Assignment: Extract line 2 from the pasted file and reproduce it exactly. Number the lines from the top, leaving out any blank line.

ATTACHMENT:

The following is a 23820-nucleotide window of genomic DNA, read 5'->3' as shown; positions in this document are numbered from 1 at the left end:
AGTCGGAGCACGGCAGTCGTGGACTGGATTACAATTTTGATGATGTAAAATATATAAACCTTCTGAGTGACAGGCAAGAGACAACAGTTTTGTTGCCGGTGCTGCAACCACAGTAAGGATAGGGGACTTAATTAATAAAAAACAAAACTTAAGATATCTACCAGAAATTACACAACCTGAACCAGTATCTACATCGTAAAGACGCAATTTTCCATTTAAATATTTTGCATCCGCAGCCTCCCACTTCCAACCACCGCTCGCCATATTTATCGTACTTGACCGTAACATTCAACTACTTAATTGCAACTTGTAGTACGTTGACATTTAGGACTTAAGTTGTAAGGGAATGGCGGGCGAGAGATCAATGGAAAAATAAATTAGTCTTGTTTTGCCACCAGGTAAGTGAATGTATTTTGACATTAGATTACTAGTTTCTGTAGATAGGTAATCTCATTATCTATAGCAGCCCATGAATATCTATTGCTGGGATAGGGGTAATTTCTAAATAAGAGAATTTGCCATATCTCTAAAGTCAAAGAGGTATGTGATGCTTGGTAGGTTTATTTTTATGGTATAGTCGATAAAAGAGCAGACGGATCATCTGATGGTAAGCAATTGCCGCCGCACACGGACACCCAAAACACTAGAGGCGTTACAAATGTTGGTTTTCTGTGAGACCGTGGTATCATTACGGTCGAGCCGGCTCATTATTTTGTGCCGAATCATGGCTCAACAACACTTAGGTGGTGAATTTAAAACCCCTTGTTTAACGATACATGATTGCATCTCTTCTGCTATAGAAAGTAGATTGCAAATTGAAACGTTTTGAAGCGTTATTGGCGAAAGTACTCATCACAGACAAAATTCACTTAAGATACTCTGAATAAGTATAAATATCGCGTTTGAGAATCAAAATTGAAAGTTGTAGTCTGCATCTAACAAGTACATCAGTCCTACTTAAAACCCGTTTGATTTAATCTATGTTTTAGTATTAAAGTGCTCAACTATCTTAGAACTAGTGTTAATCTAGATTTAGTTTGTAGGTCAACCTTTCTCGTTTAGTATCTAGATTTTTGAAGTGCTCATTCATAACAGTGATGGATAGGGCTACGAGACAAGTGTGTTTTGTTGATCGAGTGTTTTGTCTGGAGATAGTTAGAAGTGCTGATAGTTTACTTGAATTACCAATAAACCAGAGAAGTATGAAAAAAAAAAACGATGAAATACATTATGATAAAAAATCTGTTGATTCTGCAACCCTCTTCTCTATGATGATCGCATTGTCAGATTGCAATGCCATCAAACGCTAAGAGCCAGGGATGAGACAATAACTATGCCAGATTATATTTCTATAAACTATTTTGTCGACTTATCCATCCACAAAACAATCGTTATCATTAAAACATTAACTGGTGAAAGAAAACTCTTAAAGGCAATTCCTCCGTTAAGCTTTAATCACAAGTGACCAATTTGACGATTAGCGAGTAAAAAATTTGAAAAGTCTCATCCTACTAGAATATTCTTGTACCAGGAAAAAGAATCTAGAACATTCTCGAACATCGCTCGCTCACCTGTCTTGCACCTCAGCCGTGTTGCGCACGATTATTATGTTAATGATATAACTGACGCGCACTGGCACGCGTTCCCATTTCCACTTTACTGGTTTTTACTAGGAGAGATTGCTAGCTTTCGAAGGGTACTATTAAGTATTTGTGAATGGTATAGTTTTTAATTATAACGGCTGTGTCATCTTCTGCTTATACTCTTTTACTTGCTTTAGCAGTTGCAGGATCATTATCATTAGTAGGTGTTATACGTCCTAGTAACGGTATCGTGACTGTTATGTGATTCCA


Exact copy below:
AGTCGGAGCACGGCAGTCGTGGACTGGATTACAATTTTGATGATGTAAAATATATAAACCTTCTGAGTGACAGGCAAGAGACAACAGTTTTGTTGCCGGTGCTGCAACCACAGTAAGGATAGGGGACTTAATTAATAAAAAACAAAACTTAAGATATCTACCAGAAATTACACAACCTGAACCAGTATCTACATCGTAAAGACGCAATTTTCCATTTAAATATTTTGCATCCGCAGCCTCCCACTTCCAACCACCGCTCGCCATATTTATCGTACTTGACCGTAACATTCAACTACTTAATTGCAACTTGTAGTACGTTGACATTTAGGACTTAAGTTGTAAGGGAATGGCGGGCGAGAGATCAATGGAAAAATAAATTAGTCTTGTTTTGCCACCAGGTAAGTGAATGTATTTTGACATTAGATTACTAGTTTCTGTAGATAGGTAATCTCATTATCTATAGCAGCCCATGAATATCTATTGCTGGGATAGGGGTAATTTCTAAATAAGAGAATTTGCCATATCTCTAAAGTCAAAGAGGTATGTGATGCTTGGTAGGTTTATTTTTATGGTATAGTCGATAAAAGAGCAGACGGATCATCTGATGGTAAGCAATTGCCGCCGCACACGGACACCCAAAACACTAGAGGCGTTACAAATGTTGGTTTTCTGTGAGACCGTGGTATCATTACGGTCGAGCCGGCTCATTATTTTGTGCCGAATCATGGCTCAACAACACTTAGGTGGTGAATTTAAAACCCCTTGTTTAACGATACATGATTGCATCTCTTCTGCTATAGAAAGTAGATTGCAAATTGAAACGTTTTGAAGCGTTATTGGCGAAAGTACTCATCACAGACAAAATTCACTTAAGATACTCTGAATAAGTATAAATATCGCGTTTGAGAATCAAAATTGAAAGTTGTAGTCTGCATCTAACAAGTACATCAGTCCTACTTAAAACCCGTTTGATTTAATCTATGTTTTAGTATTAAAGTGCTCAACTATCTTAGAACTAGTGTTAATCTAGATTTAGTTTGTAGGTCAACCTTTCTCGTTTAGTATCTAGATTTTTGAAGTGCTCATTCATAACAGTGATGGATAGGGCTACGAGACAAGTGTGTTTTGTTGATCGAGTGTTTTGTCTGGAGATAGTTAGAAGTGCTGATAGTTTACTTGAATTACCAATAAACCAGAGAAGTATGAAAAAAAAAAACGATGAAATACATTATGATAAAAAATCTGTTGATTCTGCAACCCTCTTCTCTATGATGATCGCATTGTCAGATTGCAATGCCATCAAACGCTAAGAGCCAGGGATGAGACAATAACTATGCCAGATTATATTTCTATAAACTATTTTGTCGACTTATCCATCCACAAAACAATCGTTATCATTAAAACATTAACTGGTGAAAGAAAACTCTTAAAGGCAATTCCTCCGTTAAGCTTTAATCACAAGTGACCAATTTGACGATTAGCGAGTAAAAAATTTGAAAAGTCTCATCCTACTAGAATATTCTTGTACCAGGAAAAAGAATCTAGAACATTCTCGAACATCGCTCGCTCACCTGTCTTGCACCTCAGCCGTGTTGCGCACGATTATTATGTTAATGATATAACTGACGCGCACTGGCACGCGTTCCCATTTCCACTTTACTGGTTTTTACTAGGAGAGATTGCTAGCTTTCGAAGGGTACTATTAAGTATTTGTGAATGGTATAGTTTTTAATTATAACGGCTGTGTCATCTTCTGCTTATACTCTTTTACTTGCTTTAGCAGTTGCAGGATCATTATCATTAGTAGGTGTTATACGTCCTAGTAACGGTATCGTGACTGTTATGTGATTCCA